Really glad you liked the post, greenthumbs! It's definitely good to have questions about where your food comes from and to take more control over what you and your family eat. Anyone can grow a few veggies in their backyard (or on their deck or balcony or windowsill, for that matter), and growing heirloom veggies means that you can save the seeds from year to year.

Mike Broderick's picture

For anyone really 'into' vegetable gardening seed saving is a must. Thanks for the tips on tomato seeds! That technique never occurred to me. Ive just been washing thm aggressively and leaving them on a plate in the sun to dry out. Then I can usually scrape the individual seeds off.

One tip I can add. To store seeds I find that multi day 'pill boxes' which can be found in The Container Store or Holds Everything are ideal to label and store seeds from different varieties. Tomatoes and peppers in particular are a chore because I like to grow so many types and the seeds all look identical. I would never keep it all organized otherwise.

meg's picture

Thanks for the great tip, Mike! Now that I think of it, those pill containers are perfect. I've just been using small envelopes, and it's kind of a mess. Your system sounds way more organized.

Beverley Howe's picture

I saved seed from plants I had bought at the garden centre. I didn't know about the fermenting process and just spread the seed onto paper towels to dry. they stuck firmly so I simply laid the towel on seed raising mix, covered it with another layer of mix and in a few days I had a great crop of seedlings which I have pricked out into larger containers to grow on.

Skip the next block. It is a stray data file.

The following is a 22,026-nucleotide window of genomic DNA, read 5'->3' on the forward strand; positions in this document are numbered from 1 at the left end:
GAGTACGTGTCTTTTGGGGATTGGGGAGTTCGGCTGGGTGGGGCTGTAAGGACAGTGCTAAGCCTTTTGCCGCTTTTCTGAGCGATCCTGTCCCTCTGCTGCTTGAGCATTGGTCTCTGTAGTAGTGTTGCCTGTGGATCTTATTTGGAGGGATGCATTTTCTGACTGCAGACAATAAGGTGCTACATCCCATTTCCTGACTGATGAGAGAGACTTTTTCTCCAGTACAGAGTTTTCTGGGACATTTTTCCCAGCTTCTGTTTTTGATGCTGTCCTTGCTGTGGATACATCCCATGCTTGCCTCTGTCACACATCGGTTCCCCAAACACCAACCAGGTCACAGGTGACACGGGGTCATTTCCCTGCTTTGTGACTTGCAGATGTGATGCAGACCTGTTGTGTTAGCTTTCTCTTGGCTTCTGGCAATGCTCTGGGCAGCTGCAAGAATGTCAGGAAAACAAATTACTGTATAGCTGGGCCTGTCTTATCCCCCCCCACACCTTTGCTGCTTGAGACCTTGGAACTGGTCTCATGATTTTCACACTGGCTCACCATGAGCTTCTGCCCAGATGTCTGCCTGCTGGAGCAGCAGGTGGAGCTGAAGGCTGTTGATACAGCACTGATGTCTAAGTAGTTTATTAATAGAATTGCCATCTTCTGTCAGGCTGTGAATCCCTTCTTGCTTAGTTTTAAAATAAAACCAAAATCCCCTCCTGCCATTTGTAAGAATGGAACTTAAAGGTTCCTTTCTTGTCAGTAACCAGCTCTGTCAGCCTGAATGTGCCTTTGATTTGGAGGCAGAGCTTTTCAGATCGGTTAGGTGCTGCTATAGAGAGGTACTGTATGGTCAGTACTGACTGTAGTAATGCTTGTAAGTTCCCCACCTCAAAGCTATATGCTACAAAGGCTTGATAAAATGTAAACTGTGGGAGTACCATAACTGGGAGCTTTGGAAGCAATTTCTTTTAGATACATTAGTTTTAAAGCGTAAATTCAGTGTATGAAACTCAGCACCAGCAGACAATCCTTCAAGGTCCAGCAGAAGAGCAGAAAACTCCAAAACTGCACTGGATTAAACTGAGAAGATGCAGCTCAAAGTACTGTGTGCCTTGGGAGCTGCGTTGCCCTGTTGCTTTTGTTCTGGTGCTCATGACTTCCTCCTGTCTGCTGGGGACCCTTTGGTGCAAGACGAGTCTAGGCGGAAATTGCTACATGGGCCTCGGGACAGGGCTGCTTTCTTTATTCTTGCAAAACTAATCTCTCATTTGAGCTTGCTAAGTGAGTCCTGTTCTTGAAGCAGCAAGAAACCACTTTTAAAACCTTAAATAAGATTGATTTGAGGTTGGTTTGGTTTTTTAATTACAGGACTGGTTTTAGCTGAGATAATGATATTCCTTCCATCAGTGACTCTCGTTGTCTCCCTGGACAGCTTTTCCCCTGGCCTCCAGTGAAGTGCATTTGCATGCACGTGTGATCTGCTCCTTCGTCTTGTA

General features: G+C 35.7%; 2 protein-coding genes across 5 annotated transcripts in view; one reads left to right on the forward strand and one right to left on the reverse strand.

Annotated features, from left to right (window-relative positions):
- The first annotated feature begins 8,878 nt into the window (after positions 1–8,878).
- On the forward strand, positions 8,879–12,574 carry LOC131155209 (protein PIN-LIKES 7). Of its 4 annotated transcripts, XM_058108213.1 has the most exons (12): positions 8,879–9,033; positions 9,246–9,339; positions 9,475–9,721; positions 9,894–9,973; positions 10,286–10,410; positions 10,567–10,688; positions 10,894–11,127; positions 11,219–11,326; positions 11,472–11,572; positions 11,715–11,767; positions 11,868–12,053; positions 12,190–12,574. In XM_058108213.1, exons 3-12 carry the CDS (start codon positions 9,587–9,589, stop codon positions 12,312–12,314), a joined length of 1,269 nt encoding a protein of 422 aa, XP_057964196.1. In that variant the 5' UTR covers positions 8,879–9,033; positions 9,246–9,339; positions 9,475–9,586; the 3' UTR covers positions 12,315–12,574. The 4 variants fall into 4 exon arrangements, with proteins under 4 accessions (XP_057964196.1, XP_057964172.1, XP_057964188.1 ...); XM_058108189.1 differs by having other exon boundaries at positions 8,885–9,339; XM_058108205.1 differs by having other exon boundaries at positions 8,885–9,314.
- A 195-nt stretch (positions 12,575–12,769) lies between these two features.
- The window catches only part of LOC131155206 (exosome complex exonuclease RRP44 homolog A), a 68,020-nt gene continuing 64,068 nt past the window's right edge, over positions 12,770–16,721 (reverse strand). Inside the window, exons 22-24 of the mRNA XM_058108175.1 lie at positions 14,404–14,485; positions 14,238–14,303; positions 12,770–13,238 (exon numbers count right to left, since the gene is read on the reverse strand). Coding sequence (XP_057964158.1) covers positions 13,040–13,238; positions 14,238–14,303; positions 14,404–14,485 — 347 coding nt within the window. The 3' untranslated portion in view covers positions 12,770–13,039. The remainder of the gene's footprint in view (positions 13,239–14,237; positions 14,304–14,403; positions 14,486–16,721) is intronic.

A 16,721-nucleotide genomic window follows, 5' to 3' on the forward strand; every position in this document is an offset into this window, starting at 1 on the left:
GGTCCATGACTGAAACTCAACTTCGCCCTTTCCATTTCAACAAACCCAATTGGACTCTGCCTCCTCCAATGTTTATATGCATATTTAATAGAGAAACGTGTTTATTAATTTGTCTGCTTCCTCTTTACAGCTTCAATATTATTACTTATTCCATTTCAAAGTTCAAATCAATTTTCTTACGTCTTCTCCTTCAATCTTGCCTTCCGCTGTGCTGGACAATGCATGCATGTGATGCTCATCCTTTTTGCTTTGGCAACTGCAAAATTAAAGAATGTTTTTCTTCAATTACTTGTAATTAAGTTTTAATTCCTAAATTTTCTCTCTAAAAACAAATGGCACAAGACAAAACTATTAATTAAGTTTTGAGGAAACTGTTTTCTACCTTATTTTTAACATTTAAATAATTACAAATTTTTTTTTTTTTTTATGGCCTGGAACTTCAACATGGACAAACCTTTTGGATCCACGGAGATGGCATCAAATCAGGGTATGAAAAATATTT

I have been told these plants might not fruit because the original plants were hybrids,making them sterile. Is this likely?

meg's picture

Hi Beverly. The thing about hybrid seeds is that they do not grow true to type. Hybrids are a cross between two or more types of plants--the resulting offspring is supposed to exhibit the best traits of the parent plants. For instance, many hybrids are bred to have increased vigor, uniformity, yield, disease-resistance, etc. The bad thing about hybrids, though, is that the seeds from a hybrid plant will not produce the same desirable traits the hybrid was bred for in the first place. The seeds may not be sterile, but they will yield plants that are less desirable and very unlike the hybrid plant you bought. This, I suppose, is a good argument for heirlooms--you can save the seeds successfully.

Suzanne Bardin's picture

I love the Better Bush tomatoes I found this past summer -- but they are listed as hybrid. Does this mean that saving the seeds and replanting will not come out well? Actually, I just read the above info and answered my own question. Tks.